Instead of a win-at-all cost mentality, the URI players prize sportsmanship, friendship and most importantly fun. Still, they pay attention to the standings just like any other team and are disappointed when the scoreboard is unkind to them. And don’t tell them Ultimate isn’t a sport. Just about every player logs miles of running in just a single game.
The running, throwing and catching begin in earnest this month, as the men host the URI Huckbuddy Invite 2015 Saturday, April 4 and Sunday, April 5, from 9 a.m. to 4 p.m., each day at the Mayfields on the Kingston campus, 136 Plains Road. The event is free and open to the public. The URI women are planning an event on their home turf April 11 and 12.
Just listen to one coach and several captains talk about the program, one of 16 intercollegiate club teams at URI that involve about 500 students.
“This year, the goal is to break the top eight in the region,” says men’s co-captain Alex Jenkins of Portsmouth, R.I. Last year, the men’s team tied with Northeastern University for ninth place out of approximately 30 teams in the region.
The men’s side is seeking a coach to help them reach the goal. Without a coach, Jenkins and his co-captain Kevin Wicke of Portland, C.T. play the roles of both player and coach. “It’s hard,” Jenkins said.
Wicke agreed that it’s a balancing act: the two must make decisions about tournaments, travel, and funding, while working to improve as players. And they are full-time students to boot.
Women’s coach Carrie Gill of Baltimore, M.D., a URI student pursuing her doctorate in environmental economics, said her goal is to expand the women’s program. Co-captain Meaghan Rose Costello of Ellington, C.T. explained that she, Gill and co-captain Natasha Bedoya-Ross of Holyoke, M.A., “have been working really hard to be more competitive, and that starts with numbers.”
The women’s team recently attracted enough players to establish A and B teams, the A-team being the more competitive of the two. But Gill said that it’s important to the success of the team to differentiate the teams not by their skill levels, but by their missions. “The A-team, referred to as Team Business, wants to master advanced skills and strategy,” Gill said. “The mission of the B-team, referred to as Team Disky, is for players to develop fundamentals. The majority of players on Team Disky are expected to play for Team Business later on in their college careers.”
Players and coaches agreed that this inclusive attitude fuels the game. The men’s team holds open practices for six weeks in the fall, while the women’s team does the same in the fall and spring.
Those interested in playing can contact the women’s team at email@example.com or the men’s team at firstname.lastname@example.org.
“We encourage people to join all year long,” said Chris Daigle, director of club sports at URI.
The inclusiveness comes from a sport-wide attitude of sportsmanship. “The sportsmanship really sets it apart from other athletics,” said Gill.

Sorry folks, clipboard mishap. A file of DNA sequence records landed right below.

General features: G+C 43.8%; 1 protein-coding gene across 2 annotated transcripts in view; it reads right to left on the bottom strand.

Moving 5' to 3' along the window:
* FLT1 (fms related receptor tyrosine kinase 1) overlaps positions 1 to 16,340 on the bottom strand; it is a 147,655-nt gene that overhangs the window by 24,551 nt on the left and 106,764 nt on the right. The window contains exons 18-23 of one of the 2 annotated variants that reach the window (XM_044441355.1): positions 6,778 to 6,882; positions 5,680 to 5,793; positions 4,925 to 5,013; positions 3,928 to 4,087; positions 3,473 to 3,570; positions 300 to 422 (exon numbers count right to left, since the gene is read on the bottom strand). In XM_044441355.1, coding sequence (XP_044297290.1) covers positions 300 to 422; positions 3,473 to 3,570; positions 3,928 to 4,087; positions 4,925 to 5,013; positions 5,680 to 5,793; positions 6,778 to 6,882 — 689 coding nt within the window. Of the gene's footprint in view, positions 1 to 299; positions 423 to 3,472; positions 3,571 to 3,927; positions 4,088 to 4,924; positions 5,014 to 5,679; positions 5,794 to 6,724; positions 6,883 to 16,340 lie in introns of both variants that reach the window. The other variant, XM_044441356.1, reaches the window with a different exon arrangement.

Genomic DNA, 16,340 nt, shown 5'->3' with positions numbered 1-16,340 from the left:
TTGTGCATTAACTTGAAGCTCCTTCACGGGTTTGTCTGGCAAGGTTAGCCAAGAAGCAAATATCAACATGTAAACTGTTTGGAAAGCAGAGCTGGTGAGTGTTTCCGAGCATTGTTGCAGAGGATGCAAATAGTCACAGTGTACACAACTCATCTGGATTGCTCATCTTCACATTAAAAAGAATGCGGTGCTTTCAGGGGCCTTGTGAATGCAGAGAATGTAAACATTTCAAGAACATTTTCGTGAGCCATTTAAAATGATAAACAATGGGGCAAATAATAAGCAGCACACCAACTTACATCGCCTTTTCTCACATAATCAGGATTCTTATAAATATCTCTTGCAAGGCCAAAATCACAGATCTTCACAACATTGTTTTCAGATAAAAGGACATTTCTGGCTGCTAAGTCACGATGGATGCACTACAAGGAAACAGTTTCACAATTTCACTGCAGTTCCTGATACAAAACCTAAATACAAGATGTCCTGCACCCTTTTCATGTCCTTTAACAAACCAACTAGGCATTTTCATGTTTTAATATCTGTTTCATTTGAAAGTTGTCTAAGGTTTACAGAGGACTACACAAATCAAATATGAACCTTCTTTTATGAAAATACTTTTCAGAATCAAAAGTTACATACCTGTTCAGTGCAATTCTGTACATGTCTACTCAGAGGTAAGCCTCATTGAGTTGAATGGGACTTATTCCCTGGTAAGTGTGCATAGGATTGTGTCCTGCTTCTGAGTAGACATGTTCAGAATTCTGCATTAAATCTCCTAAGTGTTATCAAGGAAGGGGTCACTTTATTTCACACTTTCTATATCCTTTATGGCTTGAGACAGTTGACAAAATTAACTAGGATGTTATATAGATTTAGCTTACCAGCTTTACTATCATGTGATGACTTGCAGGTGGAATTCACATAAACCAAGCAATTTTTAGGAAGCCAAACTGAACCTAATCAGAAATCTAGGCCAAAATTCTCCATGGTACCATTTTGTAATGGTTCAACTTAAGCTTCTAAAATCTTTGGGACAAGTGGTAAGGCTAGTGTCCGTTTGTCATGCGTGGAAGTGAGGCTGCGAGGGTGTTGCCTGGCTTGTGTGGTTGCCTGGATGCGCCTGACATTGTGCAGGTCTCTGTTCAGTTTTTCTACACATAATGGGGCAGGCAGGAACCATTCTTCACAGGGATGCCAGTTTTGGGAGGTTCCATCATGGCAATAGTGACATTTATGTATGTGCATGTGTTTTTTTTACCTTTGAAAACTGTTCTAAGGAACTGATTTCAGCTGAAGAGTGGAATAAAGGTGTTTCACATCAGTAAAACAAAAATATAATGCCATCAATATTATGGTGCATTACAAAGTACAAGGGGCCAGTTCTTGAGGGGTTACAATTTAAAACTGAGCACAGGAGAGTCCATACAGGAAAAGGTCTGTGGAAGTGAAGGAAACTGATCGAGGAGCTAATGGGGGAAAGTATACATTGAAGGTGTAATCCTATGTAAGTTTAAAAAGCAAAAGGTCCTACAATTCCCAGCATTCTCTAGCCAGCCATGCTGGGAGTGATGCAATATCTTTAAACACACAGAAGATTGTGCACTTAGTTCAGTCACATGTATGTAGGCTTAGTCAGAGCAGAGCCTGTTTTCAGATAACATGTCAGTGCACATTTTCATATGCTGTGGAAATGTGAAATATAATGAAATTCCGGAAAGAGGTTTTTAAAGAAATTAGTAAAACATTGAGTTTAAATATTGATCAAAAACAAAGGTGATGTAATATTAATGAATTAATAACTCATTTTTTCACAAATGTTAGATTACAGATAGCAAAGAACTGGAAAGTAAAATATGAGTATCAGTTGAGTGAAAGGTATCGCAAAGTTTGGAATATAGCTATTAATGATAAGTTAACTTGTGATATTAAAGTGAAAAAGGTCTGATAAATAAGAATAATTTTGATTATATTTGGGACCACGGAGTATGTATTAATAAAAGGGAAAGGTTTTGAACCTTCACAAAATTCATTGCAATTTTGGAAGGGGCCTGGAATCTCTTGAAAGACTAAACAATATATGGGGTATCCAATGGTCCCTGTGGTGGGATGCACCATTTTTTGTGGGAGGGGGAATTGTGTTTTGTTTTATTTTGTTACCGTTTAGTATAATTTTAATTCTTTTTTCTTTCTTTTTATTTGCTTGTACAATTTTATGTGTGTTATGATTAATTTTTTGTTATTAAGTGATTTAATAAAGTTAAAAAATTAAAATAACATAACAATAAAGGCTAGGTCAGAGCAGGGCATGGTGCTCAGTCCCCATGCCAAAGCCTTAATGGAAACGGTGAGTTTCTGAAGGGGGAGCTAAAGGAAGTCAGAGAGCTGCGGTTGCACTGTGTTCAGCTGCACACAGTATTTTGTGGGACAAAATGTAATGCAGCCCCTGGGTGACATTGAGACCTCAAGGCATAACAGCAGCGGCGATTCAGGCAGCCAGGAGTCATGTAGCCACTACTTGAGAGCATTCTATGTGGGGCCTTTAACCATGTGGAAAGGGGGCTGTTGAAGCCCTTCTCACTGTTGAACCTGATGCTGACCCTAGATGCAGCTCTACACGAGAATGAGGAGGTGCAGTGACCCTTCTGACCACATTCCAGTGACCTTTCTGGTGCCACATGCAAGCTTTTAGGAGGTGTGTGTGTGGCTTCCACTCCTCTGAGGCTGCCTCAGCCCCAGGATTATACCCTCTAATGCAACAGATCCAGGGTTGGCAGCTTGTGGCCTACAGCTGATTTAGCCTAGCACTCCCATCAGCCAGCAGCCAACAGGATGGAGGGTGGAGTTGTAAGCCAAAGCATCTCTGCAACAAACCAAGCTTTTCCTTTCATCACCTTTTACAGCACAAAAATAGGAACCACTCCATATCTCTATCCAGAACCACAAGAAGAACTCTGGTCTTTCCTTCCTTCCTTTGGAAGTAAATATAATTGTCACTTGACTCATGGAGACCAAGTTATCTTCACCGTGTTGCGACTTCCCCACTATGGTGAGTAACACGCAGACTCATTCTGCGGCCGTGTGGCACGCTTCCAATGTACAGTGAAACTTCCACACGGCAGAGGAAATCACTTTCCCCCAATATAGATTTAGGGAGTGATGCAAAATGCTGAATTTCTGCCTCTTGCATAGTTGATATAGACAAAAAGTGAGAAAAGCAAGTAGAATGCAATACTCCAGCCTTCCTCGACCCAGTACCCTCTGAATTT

Wicke described the camaraderie as unique. “You can pick out an Ultimate player among any group of athletes. You can be on the sidelines with members of the other team and be cracking jokes with them at the same time.”
Jenkins said the unique aspect of the sport comes from the “Spirit of the Game,” which states in the official rulebook that, “Highly competitive play is encouraged, but never at the expense of mutual respect or the basic joy of play.”
“Ultimate attracts people who are fun. The Spirit of the Game is a really big part of that. That kind of personality you don’t really see in too many other sports,” said Jenkins.
Ultimate Frisbee is also unique in that players self-officiate. “You never see teams get angry. They just talk about it for 5 or 10 seconds and then they just move on,” says Daigle. “It’s the ultimate in sportsmanship.”
But despite its unique spirit of camaraderie, Ultimate is as intense as any sport.
“People doubt that it’s a real sport all the time. It’s actually really intense!” said Bedoya-Ross. Coach Gill estimated that in a weekend-long tournament, each player sprints about 10 miles per day.
Points are scored by passing the disc into the opposing team’s 20-yard end zone at the end of a 70-by-40-yard field. There is no contact between players and the disc is advanced quickly, requiring players to sprint hard from beginning to end. Each game is played to 15 points and lasts at most two hours.
When asked about their favorite part of the sport, all four captains agreed: the camaraderie among players.
“These are all my closest friends and these are the kinds of people I know I’m going to stay in touch with after college,” says Costello.
Jenkins agreed: “Playing the sport stops after four years but the friendships and bonds you create with your teammates will last a lifetime.”
Emma Clarke, an intern in the Department of Communications and Marketing and a public relations major, wrote this release.
The URI women’s team high-fives an opposing team after a game. Photo taken by Zoe Goodwin.
A player dives to complete a pass.
Men’s co-captain Alex Jenkins reaches high to make a catch.
A player makes another diving catch. Men’s photos courtesy of Chris Daigle, URI club sports